Peace and Security

A man at a microphone with a name plate that reads “Special Adviser UNITAD”

Survivors of genocide and other atrocities committed by ISIL fighters in Iraq should rest assured that the international community supports them. That’s the message from Christian Ritscher, head of UNITAD, the special UN team investigating these crimes. While it might appear action is slow coming, he said there is no statute of limitations and crimes can be prosecuted “as long as at least one perpetrator is alive.” Mr. Ritscher was in New York recently and spoke to UN News’s Abdelmonem Makki, prior to presenting the latest UNITAD report to the Security Council. 

A group of 5 men examine and photograph missiles on the ground

The shadow cast by chemical weapons over modern history has claimed countless victims, both civilians and soldiers across the globe. On the Day of Remembrance for all Victims of Chemical Warfare (30 November), the OPCW honours the memory of the victims of these attacks through its mission to eliminate these weapons, offering hope that they will be the last to experience the horror of chemical warfare. The OPCW’s mission is to implement the Chemical Weapons Convention to achieve a world free of chemical weapons in which chemistry is used for peace, progress, and prosperity.

woman walking up stairs in damaged building

As governments, humanitarian actors, and peacebuilders meet at the UN to discuss the women, peace and security agenda, watch this space for news, updates and voices of women peacebuilders.

woman working on an artwork

War, violent conflict, terrorism and violent extremism have different and devastating consequences for women and girls. In the face of these, women all over the world lead movements to prevent conflict, restore peace and rebuild communities. The women, peace and security agenda was formally established in 2000 by a unanimous Security Council decision. This year’s Security Council’s annual open debate on women, peace and security will focus on investing in the contribution of local women to peacekeeping, peacebuilding and transitional settings during and following UN peace operations.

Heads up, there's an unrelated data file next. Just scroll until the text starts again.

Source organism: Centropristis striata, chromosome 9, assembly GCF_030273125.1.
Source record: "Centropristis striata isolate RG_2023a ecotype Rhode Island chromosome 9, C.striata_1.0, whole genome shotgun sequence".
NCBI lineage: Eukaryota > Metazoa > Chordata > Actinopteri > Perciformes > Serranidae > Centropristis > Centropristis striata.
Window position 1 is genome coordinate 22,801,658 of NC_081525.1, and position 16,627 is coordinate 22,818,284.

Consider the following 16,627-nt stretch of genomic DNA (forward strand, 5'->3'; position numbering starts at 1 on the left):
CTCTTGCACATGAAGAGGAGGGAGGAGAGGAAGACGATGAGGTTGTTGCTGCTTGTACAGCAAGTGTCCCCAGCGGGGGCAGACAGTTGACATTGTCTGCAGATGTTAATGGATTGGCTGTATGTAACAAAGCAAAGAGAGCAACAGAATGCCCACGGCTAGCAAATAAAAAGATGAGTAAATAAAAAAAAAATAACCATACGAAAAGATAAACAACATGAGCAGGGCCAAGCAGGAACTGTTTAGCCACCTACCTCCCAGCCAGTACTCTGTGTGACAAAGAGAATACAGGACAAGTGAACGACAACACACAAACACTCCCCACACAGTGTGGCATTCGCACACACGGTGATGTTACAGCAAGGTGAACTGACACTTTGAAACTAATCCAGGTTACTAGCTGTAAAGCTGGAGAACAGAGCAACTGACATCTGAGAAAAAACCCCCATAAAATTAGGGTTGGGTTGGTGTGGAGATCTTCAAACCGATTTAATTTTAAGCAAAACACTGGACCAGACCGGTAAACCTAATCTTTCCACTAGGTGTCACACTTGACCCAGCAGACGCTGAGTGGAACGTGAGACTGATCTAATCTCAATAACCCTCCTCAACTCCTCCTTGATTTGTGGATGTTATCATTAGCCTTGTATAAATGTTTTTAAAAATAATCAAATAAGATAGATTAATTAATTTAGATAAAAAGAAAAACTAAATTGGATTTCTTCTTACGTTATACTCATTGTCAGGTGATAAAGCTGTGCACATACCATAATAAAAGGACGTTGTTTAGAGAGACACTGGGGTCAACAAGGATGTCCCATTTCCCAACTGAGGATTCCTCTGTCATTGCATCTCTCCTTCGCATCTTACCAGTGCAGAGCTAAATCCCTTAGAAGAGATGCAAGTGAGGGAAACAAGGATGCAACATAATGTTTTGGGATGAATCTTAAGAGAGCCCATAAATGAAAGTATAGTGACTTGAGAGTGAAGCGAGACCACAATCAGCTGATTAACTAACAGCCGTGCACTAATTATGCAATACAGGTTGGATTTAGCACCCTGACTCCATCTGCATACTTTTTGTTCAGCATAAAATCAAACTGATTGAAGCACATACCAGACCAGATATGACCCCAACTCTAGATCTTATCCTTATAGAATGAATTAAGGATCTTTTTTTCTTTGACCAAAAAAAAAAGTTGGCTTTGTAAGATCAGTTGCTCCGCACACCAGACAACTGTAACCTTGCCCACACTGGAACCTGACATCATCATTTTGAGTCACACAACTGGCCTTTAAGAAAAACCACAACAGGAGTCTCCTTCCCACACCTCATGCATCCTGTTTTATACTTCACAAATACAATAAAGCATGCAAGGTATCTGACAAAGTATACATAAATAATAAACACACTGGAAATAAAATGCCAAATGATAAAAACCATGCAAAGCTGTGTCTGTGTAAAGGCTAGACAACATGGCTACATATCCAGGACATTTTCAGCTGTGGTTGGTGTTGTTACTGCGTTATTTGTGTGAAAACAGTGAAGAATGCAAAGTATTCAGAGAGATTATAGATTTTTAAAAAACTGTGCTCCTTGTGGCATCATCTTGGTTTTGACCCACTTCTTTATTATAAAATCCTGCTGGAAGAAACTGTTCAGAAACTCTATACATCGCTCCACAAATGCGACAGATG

Two smiling children walk in the desert carrying UNICEF backpacks

A child’s right to education cannot be safeguarded in conflict zones without education itself being protected. Education can be a lifesaver. Out of school, children are easy targets of abuse, exploitation and recruitment by armed forces and groups. In 2020, there was an increase of 17 per cent on attacks on schools compared to 2019. The International Day to Protect Education from Attack (9 September) brings attention to the importance of safeguarding schools as places of protection and safety for students and educators and the need to keep education at the top of the public agenda.

The back of a girl’s head with braids

More than 14,000 displaced people live in camps in Bambari, most of them women and girls – besides barriers to health care and food, UNFPA documents sexual violence used as a weapon of war.

A group of joyful youth come together playfully holding signs that read peace.